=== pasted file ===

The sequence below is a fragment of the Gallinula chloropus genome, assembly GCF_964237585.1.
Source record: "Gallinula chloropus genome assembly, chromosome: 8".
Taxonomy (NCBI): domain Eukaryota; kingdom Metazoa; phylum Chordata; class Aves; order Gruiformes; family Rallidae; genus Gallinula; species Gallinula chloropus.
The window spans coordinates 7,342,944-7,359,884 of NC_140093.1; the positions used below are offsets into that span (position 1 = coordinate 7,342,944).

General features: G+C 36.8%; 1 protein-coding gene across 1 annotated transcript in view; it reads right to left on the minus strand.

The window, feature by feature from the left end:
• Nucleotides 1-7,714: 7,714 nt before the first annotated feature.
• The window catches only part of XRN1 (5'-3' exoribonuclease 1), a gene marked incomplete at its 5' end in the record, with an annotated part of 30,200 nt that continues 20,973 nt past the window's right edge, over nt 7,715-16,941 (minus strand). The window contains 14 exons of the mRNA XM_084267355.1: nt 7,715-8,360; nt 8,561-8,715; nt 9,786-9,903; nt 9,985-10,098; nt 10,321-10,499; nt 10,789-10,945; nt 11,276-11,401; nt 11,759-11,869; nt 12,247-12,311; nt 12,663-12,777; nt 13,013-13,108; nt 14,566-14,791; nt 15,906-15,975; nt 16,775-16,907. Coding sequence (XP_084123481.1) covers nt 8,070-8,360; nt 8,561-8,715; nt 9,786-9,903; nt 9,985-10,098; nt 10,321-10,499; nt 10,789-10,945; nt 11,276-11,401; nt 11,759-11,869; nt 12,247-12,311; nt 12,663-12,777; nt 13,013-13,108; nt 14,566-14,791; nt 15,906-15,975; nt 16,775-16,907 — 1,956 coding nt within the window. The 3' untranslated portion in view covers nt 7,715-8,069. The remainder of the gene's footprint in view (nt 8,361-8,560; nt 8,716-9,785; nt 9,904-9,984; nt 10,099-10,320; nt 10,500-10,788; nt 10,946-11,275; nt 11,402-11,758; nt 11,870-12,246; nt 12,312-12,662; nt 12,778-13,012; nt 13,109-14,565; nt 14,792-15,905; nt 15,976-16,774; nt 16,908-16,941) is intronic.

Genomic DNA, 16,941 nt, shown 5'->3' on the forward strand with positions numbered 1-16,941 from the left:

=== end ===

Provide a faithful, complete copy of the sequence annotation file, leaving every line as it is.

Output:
The sequence below is a fragment of the Gallinula chloropus genome, assembly GCF_964237585.1.
Source record: "Gallinula chloropus genome assembly, chromosome: 8".
Taxonomy (NCBI): domain Eukaryota; kingdom Metazoa; phylum Chordata; class Aves; order Gruiformes; family Rallidae; genus Gallinula; species Gallinula chloropus.
The window spans coordinates 7,342,944-7,359,884 of NC_140093.1; the positions used below are offsets into that span (position 1 = coordinate 7,342,944).

General features: G+C 36.8%; 1 protein-coding gene across 1 annotated transcript in view; it reads right to left on the minus strand.

The window, feature by feature from the left end:
• Nucleotides 1-7,714: 7,714 nt before the first annotated feature.
• The window catches only part of XRN1 (5'-3' exoribonuclease 1), a gene marked incomplete at its 5' end in the record, with an annotated part of 30,200 nt that continues 20,973 nt past the window's right edge, over nt 7,715-16,941 (minus strand). The window contains 14 exons of the mRNA XM_084267355.1: nt 7,715-8,360; nt 8,561-8,715; nt 9,786-9,903; nt 9,985-10,098; nt 10,321-10,499; nt 10,789-10,945; nt 11,276-11,401; nt 11,759-11,869; nt 12,247-12,311; nt 12,663-12,777; nt 13,013-13,108; nt 14,566-14,791; nt 15,906-15,975; nt 16,775-16,907. Coding sequence (XP_084123481.1) covers nt 8,070-8,360; nt 8,561-8,715; nt 9,786-9,903; nt 9,985-10,098; nt 10,321-10,499; nt 10,789-10,945; nt 11,276-11,401; nt 11,759-11,869; nt 12,247-12,311; nt 12,663-12,777; nt 13,013-13,108; nt 14,566-14,791; nt 15,906-15,975; nt 16,775-16,907 — 1,956 coding nt within the window. The 3' untranslated portion in view covers nt 7,715-8,069. The remainder of the gene's footprint in view (nt 8,361-8,560; nt 8,716-9,785; nt 9,904-9,984; nt 10,099-10,320; nt 10,500-10,788; nt 10,946-11,275; nt 11,402-11,758; nt 11,870-12,246; nt 12,312-12,662; nt 12,778-13,012; nt 13,109-14,565; nt 14,792-15,905; nt 15,976-16,774; nt 16,908-16,941) is intronic.

Genomic DNA, 16,941 nt, shown 5'->3' on the forward strand with positions numbered 1-16,941 from the left: